13 posted on 02/05/2007 7:12:03 AM PST by Savage Beast ("Just when the caterpillar thought the world was over, it became a butterfly.")
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To: shrinkermd

"It might be ancient history for most, but for those, like I, who do make him a "Saint," Orwell surely was a socialist and at one point in his life a devout Marxist."

True enough. Although in his later years (and especially during the Second World War) George seemed to have learned his lesson. Given the examples of Hitler, Mussolini and Stalin, Orwell figured out that socialism could never be implemented on a world-scale (and that to attempt to would lead to murderous tyranny of the worst kind), and that it would at least, have to make some compromises with capitalism if it was to survive at all. He mostly objected to capitalism on reasonable grouds, i.e. the hypocrisy the often accompanies many aspects of it.

If "Homage to Catalonia" is anything, it is the diary of young, idealistic man having his idealism shattered by reality. Orwell left Spain wounded, ill with tuberculosis (which eventually killed him), disilusioned, and with the more rabid revolutionary elements seeking his arrest, and God knows what else.

I've recommended this before, but for anyone who wants to experience Orwell outside of his "classics" (i.e. "Homage", "Road to Wiggan Pier", "1984", "Animal Farm") should make an effort to get their hands on a copy of the "Complete Essays of George Orwell", published by Penguin Books' Everyman's Library. It's quite lengthy (over 1200 pages) and consists of Orwell's newspaper and magazine articles, book reviews and pamphleteering (I find the "As I Please..." series of WWII newspaper columns to be wonderful reading). In these essays and articles, Orwell discusses the motivations and facts behind what were to eventually become his classic novels, which makes for fascinating reading.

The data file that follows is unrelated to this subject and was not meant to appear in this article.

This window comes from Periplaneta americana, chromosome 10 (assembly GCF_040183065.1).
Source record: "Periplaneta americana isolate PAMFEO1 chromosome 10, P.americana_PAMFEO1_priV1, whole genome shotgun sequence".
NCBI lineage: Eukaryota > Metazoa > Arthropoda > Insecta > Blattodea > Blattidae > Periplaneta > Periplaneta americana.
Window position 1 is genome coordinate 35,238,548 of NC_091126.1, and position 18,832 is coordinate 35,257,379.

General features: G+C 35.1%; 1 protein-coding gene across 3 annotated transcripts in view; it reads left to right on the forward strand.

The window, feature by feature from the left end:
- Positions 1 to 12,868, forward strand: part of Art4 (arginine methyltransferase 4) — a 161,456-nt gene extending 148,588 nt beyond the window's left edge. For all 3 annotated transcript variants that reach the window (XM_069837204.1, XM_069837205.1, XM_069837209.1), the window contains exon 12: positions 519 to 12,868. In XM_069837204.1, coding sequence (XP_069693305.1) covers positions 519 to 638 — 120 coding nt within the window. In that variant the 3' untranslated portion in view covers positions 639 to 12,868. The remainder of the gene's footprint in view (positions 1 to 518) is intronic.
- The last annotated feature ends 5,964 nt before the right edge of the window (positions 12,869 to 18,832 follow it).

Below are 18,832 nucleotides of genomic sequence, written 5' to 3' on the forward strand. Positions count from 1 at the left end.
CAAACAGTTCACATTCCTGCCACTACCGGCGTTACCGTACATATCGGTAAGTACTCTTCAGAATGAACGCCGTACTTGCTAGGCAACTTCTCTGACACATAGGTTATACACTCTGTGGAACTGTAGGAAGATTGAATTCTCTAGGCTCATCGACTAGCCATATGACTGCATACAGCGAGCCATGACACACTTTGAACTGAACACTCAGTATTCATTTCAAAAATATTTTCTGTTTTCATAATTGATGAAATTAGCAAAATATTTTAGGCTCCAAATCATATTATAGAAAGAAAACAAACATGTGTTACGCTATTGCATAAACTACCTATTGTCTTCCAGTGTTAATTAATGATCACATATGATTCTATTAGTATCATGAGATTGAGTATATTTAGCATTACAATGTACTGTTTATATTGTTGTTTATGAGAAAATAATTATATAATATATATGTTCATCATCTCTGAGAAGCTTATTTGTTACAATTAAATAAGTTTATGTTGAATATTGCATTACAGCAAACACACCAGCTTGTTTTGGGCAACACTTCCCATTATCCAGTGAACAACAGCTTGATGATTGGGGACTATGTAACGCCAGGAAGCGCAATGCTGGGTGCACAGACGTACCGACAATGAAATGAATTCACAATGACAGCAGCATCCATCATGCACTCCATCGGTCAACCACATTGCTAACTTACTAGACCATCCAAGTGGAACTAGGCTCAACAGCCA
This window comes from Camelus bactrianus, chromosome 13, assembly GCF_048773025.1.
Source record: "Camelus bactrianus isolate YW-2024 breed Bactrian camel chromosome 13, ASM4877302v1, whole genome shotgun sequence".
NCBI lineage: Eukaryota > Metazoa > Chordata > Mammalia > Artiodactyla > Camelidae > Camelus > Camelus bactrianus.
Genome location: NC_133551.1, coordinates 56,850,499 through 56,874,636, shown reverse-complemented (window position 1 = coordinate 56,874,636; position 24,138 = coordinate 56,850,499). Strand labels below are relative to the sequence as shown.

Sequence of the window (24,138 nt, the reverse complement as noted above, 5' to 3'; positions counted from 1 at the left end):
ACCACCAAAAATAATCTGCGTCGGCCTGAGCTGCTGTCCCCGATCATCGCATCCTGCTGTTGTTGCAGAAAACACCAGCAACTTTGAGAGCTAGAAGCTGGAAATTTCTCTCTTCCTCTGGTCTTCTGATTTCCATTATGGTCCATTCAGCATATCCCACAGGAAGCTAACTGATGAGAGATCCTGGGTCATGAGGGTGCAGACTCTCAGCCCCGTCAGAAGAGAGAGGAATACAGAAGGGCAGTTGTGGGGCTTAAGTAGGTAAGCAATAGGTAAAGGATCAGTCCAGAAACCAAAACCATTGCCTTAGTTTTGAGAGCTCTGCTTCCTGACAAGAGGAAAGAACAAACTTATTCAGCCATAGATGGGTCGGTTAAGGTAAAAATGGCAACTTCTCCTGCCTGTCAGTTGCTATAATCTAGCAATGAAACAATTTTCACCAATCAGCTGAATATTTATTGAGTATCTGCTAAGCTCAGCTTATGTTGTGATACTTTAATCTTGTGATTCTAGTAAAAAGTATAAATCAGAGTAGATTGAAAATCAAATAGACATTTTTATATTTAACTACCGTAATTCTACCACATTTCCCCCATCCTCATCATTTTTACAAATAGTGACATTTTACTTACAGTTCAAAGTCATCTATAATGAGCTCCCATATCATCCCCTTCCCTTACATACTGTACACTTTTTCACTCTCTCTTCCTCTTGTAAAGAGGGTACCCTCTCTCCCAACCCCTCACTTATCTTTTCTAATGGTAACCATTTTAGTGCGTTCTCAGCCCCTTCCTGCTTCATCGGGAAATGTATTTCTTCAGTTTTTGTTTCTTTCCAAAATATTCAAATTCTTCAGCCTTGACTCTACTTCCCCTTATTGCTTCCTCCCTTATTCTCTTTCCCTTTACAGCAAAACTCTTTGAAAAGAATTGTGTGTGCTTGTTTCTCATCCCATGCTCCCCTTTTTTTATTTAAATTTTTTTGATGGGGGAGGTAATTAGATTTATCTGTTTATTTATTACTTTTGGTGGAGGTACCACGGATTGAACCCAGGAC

14 posted on 02/05/2007 7:14:08 AM PST by Wombat101 (Islam: Turning everything it touches to Shi'ite since 632 AD...)
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To: Carry_Okie

"In reality, it was the Communists above all others who prevented revolution in Spain. Later, when the Right Wing forces were in full control, the Communists showed themselves willing to go a great deal further than the Liberals in hunting down revolutionary leaders."

One might suggest that in the case of Spain, Stalin, saw an opportunity to work with Franco as an opportunity to diffuse German influence. Faced with the inability of Britain & France to take the threat of Nazi German seriously, he could have seen cooperation with Franco as a price worth paying if it kept France from fighting on three fronts (Germany, Italy & Spain). It was the smart (but heartless) move but credited the French with more ability than was due, given what we see of France in 1940.


15 posted on 02/05/2007 7:15:10 AM PST by Diggadave
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To: Wombat101

P.S.: Orwell's "The Lion and The Unicorn" (or "England, Your England") is, in my opinion, one of tghe most patriotic pieces of litterature ever written, both because his love of country is so obvious, but because he was willing to tell the truth as he saw it.


16 posted on 02/05/2007 7:21:54 AM PST by Wombat101 (Islam: Turning everything it touches to Shi'ite since 632 AD...)
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To: Wombat101

Also note that Orwell's esssays are some of the best examples of clear writing in the English language.